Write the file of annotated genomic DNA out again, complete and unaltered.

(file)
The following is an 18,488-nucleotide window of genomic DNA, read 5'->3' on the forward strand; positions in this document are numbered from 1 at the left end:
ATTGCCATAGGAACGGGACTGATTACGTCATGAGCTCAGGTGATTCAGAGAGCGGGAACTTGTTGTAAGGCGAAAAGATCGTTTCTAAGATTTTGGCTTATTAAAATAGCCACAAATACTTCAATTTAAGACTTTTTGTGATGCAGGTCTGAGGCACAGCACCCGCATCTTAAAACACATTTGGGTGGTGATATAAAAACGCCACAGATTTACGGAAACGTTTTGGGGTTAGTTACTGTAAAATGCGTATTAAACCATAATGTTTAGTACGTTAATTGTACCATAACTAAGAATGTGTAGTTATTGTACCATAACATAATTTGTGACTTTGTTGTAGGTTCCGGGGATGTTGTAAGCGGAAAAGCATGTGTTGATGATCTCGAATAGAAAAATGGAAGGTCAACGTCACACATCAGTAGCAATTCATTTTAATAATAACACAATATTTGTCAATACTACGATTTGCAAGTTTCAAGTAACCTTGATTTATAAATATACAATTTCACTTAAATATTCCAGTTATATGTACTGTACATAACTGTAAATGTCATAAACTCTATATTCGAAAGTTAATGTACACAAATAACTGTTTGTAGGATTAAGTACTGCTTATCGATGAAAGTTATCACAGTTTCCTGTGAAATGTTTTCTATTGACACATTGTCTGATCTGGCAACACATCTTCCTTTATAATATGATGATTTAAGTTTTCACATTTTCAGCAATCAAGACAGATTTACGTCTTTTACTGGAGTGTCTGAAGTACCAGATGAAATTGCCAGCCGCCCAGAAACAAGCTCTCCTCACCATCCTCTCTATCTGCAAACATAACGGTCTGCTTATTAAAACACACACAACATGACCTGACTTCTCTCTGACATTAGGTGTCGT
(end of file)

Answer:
The following is an 18,488-nucleotide window of genomic DNA, read 5'->3' on the forward strand; positions in this document are numbered from 1 at the left end:
ATTGCCATAGGAACGGGACTGATTACGTCATGAGCTCAGGTGATTCAGAGAGCGGGAACTTGTTGTAAGGCGAAAAGATCGTTTCTAAGATTTTGGCTTATTAAAATAGCCACAAATACTTCAATTTAAGACTTTTTGTGATGCAGGTCTGAGGCACAGCACCCGCATCTTAAAACACATTTGGGTGGTGATATAAAAACGCCACAGATTTACGGAAACGTTTTGGGGTTAGTTACTGTAAAATGCGTATTAAACCATAATGTTTAGTACGTTAATTGTACCATAACTAAGAATGTGTAGTTATTGTACCATAACATAATTTGTGACTTTGTTGTAGGTTCCGGGGATGTTGTAAGCGGAAAAGCATGTGTTGATGATCTCGAATAGAAAAATGGAAGGTCAACGTCACACATCAGTAGCAATTCATTTTAATAATAACACAATATTTGTCAATACTACGATTTGCAAGTTTCAAGTAACCTTGATTTATAAATATACAATTTCACTTAAATATTCCAGTTATATGTACTGTACATAACTGTAAATGTCATAAACTCTATATTCGAAAGTTAATGTACACAAATAACTGTTTGTAGGATTAAGTACTGCTTATCGATGAAAGTTATCACAGTTTCCTGTGAAATGTTTTCTATTGACACATTGTCTGATCTGGCAACACATCTTCCTTTATAATATGATGATTTAAGTTTTCACATTTTCAGCAATCAAGACAGATTTACGTCTTTTACTGGAGTGTCTGAAGTACCAGATGAAATTGCCAGCCGCCCAGAAACAAGCTCTCCTCACCATCCTCTCTATCTGCAAACATAACGGTCTGCTTATTAAAACACACACAACATGACCTGACTTCTCTCTGACATTAGGTGTCGT